120V AC to low voltage DC converter

Discussion in 'The Projects Forum' started by ke5nnt, Feb 23, 2010.

  1. ke5nnt

    Thread Starter Active Member

    Mar 1, 2009
    384
    15
    I'm going nuts and need a bit of help.

    I want to convert Utility AC voltage (~120V 60Hz) into a manageable DC voltage (anywhere from 5 Volts up to say 15V). There are a billion pre-made devices that do this for cell phones, laptop computers, etc that are dirt cheap. I want to build one myself to integrate into a project I'm working on that will supply about 500mA.

    I'm looking at transformers and I can't find anything that's not huge or $50.00...

    Where can I learn to build a regulated constant voltage power converter?

    I have looked over a lot of stuff including some schematics, including this one which I realize is overkill on current, but just for reference. I understand what it's doing but the transformer used in that project is $60.00 and about 4 cubic inches big. Plus, this project uses 27 parts. Looking inside this "wall wart" cell phone charger that inputs 120V AC and outputs 5.1V DC 0.7A it has maybe 20 parts and the transformer is less than 1 cubic inch.

    Can someone point me in the right direction for this?
     
  2. R!f@@

    AAC Fanatic!

    Apr 2, 2009
    8,754
    760
    Phone charges uses switch mode method.
    Unless you are familiar with SMPS, you cannot tackle them.

    First try to find a transformer that could supply around 10VAC @ not less than 500mA, too much current is useless if you are not going to use em. Any where between 500mA to 1A will suffice your needs.

    Transformer input should be rated to your local supply voltage.
    After that we can go on on how to get DC from it.

    On the other hand a phone charger that can supply 5V will also might suite you depending on your project. If the adapter is small then it is a SMPS type power supply. These uses ferrite core transformers and are different from the 50Hz or 60Hz type transformers.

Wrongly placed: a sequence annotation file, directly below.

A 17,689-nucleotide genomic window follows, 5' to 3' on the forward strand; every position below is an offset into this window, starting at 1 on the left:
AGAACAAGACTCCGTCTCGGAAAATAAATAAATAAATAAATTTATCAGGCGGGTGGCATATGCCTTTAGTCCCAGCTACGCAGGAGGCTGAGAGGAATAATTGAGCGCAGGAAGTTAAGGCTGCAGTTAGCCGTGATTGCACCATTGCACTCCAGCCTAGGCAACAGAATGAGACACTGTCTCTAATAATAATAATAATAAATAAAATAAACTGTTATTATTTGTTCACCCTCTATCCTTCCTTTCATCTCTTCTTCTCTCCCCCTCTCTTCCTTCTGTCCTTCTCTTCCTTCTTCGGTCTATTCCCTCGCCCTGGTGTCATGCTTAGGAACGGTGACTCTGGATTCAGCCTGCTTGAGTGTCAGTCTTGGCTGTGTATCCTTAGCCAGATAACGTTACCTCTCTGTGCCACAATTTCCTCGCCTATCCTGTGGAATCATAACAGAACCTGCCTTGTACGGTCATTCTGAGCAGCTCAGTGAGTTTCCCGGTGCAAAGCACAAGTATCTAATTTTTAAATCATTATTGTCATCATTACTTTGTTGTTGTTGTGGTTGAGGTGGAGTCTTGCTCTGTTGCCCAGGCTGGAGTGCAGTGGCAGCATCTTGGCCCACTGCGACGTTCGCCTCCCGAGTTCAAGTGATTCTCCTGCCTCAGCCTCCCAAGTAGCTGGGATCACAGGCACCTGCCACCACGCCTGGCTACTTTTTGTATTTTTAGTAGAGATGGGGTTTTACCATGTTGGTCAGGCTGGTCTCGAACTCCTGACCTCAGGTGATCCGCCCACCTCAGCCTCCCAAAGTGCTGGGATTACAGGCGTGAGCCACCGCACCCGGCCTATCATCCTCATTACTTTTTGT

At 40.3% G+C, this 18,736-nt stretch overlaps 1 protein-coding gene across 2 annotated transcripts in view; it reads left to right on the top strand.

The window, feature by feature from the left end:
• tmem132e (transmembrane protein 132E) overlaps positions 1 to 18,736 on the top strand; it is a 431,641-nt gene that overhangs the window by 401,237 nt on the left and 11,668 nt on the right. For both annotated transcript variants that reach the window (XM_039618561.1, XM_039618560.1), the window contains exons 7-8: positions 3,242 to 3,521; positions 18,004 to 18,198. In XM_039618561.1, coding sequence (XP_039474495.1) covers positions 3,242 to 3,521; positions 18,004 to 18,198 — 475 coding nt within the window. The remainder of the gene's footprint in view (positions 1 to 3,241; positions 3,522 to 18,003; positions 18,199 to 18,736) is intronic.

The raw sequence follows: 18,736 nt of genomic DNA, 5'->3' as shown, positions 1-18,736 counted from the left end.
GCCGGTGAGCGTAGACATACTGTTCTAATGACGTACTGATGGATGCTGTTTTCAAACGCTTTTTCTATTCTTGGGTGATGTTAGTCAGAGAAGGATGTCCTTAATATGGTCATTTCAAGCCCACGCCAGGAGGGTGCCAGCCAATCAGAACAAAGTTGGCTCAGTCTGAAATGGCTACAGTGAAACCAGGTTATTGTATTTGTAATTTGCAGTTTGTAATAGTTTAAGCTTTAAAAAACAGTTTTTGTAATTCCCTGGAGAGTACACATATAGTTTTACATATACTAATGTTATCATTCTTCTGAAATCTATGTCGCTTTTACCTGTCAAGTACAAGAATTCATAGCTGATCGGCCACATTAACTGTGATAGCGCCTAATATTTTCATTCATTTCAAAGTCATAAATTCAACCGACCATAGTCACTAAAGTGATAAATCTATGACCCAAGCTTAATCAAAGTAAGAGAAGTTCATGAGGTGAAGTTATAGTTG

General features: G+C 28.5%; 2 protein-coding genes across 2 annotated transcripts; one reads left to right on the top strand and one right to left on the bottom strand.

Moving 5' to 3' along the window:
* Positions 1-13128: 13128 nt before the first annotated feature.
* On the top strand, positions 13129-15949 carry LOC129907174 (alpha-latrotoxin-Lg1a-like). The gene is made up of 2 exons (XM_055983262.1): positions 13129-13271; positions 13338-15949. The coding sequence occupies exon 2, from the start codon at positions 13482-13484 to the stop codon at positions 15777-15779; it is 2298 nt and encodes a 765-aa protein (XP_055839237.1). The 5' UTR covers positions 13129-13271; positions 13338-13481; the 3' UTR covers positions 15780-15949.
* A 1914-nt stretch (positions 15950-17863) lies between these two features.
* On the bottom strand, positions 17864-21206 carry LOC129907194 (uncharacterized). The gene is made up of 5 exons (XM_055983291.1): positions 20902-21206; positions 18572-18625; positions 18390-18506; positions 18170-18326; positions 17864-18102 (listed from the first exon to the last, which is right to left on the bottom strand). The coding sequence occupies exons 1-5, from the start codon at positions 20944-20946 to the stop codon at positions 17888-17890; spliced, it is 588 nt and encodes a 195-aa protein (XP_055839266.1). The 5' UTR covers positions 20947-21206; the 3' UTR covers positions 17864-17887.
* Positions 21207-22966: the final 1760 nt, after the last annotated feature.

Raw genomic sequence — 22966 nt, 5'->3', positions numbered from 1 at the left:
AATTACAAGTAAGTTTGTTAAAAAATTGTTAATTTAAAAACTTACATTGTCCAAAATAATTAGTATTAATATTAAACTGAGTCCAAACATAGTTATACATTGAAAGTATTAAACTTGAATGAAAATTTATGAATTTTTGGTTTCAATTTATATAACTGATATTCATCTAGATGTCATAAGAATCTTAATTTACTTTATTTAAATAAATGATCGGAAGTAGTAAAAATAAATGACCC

3. Audioguru

    New Member

    Dec 20, 2007
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    896
    A cheap AC/DC adapter has an output of 500mA max. But its output voltage is not regulated. A linear voltage regulator IC can be added for only $.50.
     
  4. ke5nnt

    Thread Starter Active Member

    Mar 1, 2009
    384
    15
    I found a transformer by Hammond, which specifies VA rating at 10, 115V in, 12.6V out at 800mA. I understand VA to be "Volt-Amps" which is something like Watts but different in that Watts is the "real" power drawn by the equipment and VA is "apparent power". Which is a bit confusing to a transformer newbie, but that's why I'm here.

    Anyways, assuming that transformer would work, I'm at 12.6V AC which I'm guessing then needs to be passed through a "full wave rectifier" to turn it into DC?

    I'm trying to understand how power supplies work, so what's next?

    Thanks.
     
  5. Audioguru

    New Member

    Dec 20, 2007
    9,411
    896
    Yes, but the pulses from the full-wave rectifier need to be smoothed into DC with a fairly big capacitor.
    The DC will be too high at 16.4V with a load or maybe 22V without a load.
     
  6. Jack_K

    Active Member

    May 13, 2009
    115
    0
    Go to Radio Shack and buy a 110v to 12VAC transformer, a bridge rectifier diode module, an LM317 or similar voltage regulator, and some 10,000 mdf 25 or more volts capacitors.

    Then read the Radio Amateurs Handbook (it appears you're a ham) on how to wire it all up. If you don't have the Handbook, use Google to seach for power supply projects. There are literally millions out there.

    Jack, K5TGJ
     
  7. R!f@@

    AAC Fanatic!

    Apr 2, 2009
    8,754
    760
    The transformer would suffice if you can tell me the max load you want or the power requirements of your project.
    Post these specs and we can go on, a bridge will suffice but so will 1N4001 diodes too. The diodes I think you can salvage from junk TV boards or ham radio boards as such.
     
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